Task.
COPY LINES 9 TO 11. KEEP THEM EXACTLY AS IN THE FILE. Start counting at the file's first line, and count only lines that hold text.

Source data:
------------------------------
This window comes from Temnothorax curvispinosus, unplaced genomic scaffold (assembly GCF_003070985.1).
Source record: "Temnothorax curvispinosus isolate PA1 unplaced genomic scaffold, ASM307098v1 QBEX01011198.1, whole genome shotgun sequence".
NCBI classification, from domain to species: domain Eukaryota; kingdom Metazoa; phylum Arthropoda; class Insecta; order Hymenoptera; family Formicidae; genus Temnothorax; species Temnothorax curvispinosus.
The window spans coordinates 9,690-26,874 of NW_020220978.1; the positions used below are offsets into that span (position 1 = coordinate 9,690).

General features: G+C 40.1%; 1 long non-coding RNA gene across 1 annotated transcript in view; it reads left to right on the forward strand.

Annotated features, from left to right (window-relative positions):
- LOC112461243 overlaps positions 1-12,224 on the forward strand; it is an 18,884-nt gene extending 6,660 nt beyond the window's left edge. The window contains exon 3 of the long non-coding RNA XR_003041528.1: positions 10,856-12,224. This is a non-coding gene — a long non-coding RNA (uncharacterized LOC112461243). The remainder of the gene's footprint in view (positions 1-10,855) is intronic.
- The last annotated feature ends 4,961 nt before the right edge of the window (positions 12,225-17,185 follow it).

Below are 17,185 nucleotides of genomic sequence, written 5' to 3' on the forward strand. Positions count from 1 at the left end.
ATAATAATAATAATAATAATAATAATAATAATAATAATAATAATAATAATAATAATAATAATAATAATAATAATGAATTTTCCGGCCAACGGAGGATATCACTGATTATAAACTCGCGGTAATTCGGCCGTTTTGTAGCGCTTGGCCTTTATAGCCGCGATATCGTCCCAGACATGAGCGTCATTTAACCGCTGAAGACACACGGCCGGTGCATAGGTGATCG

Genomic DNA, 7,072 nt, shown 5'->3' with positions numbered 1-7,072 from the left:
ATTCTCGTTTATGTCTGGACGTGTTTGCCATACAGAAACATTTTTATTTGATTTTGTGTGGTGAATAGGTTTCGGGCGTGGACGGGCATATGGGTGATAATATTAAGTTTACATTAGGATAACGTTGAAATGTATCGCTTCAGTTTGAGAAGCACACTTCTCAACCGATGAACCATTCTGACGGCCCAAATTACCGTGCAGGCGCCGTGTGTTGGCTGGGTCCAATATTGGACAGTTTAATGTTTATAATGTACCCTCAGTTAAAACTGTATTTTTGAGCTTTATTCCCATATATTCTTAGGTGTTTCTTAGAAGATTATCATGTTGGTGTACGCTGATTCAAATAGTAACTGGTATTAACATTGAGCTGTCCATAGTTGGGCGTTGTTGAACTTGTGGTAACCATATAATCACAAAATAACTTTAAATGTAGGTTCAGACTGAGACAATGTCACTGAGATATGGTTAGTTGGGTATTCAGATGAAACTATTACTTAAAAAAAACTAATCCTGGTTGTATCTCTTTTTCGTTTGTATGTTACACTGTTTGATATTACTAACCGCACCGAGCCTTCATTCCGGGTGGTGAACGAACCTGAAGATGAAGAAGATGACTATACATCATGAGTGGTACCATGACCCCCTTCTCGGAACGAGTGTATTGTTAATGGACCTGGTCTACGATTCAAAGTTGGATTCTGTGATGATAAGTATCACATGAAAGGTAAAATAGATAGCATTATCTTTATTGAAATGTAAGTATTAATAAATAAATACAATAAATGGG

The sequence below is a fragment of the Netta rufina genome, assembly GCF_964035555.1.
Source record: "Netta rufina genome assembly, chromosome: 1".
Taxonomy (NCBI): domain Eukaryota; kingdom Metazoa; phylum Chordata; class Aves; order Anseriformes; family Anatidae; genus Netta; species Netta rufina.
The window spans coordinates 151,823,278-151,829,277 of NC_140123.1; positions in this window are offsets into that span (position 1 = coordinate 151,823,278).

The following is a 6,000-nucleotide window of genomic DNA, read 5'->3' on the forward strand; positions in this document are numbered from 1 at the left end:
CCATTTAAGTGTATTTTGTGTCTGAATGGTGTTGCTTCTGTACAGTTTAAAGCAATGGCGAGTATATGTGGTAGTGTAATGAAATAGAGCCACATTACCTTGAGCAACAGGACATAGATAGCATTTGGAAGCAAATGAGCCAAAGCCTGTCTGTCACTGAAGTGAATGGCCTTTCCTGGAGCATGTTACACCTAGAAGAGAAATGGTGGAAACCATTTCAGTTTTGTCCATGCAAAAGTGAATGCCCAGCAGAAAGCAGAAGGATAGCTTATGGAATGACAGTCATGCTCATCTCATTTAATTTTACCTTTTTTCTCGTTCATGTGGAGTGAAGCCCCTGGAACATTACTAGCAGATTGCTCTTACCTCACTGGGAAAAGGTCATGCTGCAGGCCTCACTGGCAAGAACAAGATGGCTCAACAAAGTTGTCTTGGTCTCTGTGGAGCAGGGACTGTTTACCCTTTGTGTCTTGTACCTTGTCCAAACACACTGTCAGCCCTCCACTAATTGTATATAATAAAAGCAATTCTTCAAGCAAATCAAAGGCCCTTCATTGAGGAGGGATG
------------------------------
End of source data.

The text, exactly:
Below are 17,185 nucleotides of genomic sequence, written 5' to 3' on the forward strand. Positions count from 1 at the left end.
ATAATAATAATAATAATAATAATAATAATAATAATAATAATAATAATAATAATAATAATAATAATAATAATAATGAATTTTCCGGCCAACGGAGGATATCACTGATTATAAACTCGCGGTAATTCGGCCGTTTTGTAGCGCTTGGCCTTTATAGCCGCGATATCGTCCCAGACATGAGCGTCATTTAACCGCTGAAGACACACGGCCGGTGCATAGGTGATCG

Genomic DNA, 7,072 nt, shown 5'->3' with positions numbered 1-7,072 from the left: